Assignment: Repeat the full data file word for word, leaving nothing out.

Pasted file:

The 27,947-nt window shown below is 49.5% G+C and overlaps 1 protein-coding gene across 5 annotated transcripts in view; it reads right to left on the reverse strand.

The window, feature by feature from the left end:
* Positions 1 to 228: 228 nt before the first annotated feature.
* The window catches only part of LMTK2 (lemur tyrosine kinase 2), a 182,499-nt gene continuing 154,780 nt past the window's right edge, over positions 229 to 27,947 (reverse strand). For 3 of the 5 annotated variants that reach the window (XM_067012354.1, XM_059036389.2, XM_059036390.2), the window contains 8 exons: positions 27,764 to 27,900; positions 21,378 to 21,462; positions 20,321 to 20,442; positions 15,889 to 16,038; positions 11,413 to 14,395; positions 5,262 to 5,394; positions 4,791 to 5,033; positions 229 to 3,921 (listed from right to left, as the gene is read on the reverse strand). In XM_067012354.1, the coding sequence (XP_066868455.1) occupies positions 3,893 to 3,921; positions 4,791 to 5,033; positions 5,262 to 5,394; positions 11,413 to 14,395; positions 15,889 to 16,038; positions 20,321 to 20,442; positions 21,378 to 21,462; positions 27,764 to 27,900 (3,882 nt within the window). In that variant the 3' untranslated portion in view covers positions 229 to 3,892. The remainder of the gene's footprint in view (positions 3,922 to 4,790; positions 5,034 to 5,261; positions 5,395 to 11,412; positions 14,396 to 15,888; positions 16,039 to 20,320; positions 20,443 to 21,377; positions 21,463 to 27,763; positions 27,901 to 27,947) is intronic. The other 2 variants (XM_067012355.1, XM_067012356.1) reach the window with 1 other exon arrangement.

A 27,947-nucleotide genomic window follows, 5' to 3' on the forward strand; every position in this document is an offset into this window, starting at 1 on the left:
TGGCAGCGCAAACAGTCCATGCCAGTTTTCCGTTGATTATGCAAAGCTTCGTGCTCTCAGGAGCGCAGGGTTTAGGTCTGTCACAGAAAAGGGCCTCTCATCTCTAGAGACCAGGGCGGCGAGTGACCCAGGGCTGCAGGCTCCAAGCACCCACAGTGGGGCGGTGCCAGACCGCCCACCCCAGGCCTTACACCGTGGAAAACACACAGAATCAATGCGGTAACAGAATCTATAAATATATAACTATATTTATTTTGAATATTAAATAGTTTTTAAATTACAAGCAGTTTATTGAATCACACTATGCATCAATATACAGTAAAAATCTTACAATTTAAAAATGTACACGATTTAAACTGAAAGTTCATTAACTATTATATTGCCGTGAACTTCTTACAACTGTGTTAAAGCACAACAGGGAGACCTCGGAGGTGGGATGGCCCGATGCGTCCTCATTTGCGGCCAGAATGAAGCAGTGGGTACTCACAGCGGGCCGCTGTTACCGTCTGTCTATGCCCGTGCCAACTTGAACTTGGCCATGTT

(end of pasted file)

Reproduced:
The 27,947-nt window shown below is 49.5% G+C and overlaps 1 protein-coding gene across 5 annotated transcripts in view; it reads right to left on the reverse strand.

The window, feature by feature from the left end:
* Positions 1 to 228: 228 nt before the first annotated feature.
* The window catches only part of LMTK2 (lemur tyrosine kinase 2), a 182,499-nt gene continuing 154,780 nt past the window's right edge, over positions 229 to 27,947 (reverse strand). For 3 of the 5 annotated variants that reach the window (XM_067012354.1, XM_059036389.2, XM_059036390.2), the window contains 8 exons: positions 27,764 to 27,900; positions 21,378 to 21,462; positions 20,321 to 20,442; positions 15,889 to 16,038; positions 11,413 to 14,395; positions 5,262 to 5,394; positions 4,791 to 5,033; positions 229 to 3,921 (listed from right to left, as the gene is read on the reverse strand). In XM_067012354.1, the coding sequence (XP_066868455.1) occupies positions 3,893 to 3,921; positions 4,791 to 5,033; positions 5,262 to 5,394; positions 11,413 to 14,395; positions 15,889 to 16,038; positions 20,321 to 20,442; positions 21,378 to 21,462; positions 27,764 to 27,900 (3,882 nt within the window). In that variant the 3' untranslated portion in view covers positions 229 to 3,892. The remainder of the gene's footprint in view (positions 3,922 to 4,790; positions 5,034 to 5,261; positions 5,395 to 11,412; positions 14,396 to 15,888; positions 16,039 to 20,320; positions 20,443 to 21,377; positions 21,463 to 27,763; positions 27,901 to 27,947) is intronic. The other 2 variants (XM_067012355.1, XM_067012356.1) reach the window with 1 other exon arrangement.

A 27,947-nucleotide genomic window follows, 5' to 3' on the forward strand; every position in this document is an offset into this window, starting at 1 on the left:
TGGCAGCGCAAACAGTCCATGCCAGTTTTCCGTTGATTATGCAAAGCTTCGTGCTCTCAGGAGCGCAGGGTTTAGGTCTGTCACAGAAAAGGGCCTCTCATCTCTAGAGACCAGGGCGGCGAGTGACCCAGGGCTGCAGGCTCCAAGCACCCACAGTGGGGCGGTGCCAGACCGCCCACCCCAGGCCTTACACCGTGGAAAACACACAGAATCAATGCGGTAACAGAATCTATAAATATATAACTATATTTATTTTGAATATTAAATAGTTTTTAAATTACAAGCAGTTTATTGAATCACACTATGCATCAATATACAGTAAAAATCTTACAATTTAAAAATGTACACGATTTAAACTGAAAGTTCATTAACTATTATATTGCCGTGAACTTCTTACAACTGTGTTAAAGCACAACAGGGAGACCTCGGAGGTGGGATGGCCCGATGCGTCCTCATTTGCGGCCAGAATGAAGCAGTGGGTACTCACAGCGGGCCGCTGTTACCGTCTGTCTATGCCCGTGCCAACTTGAACTTGGCCATGTT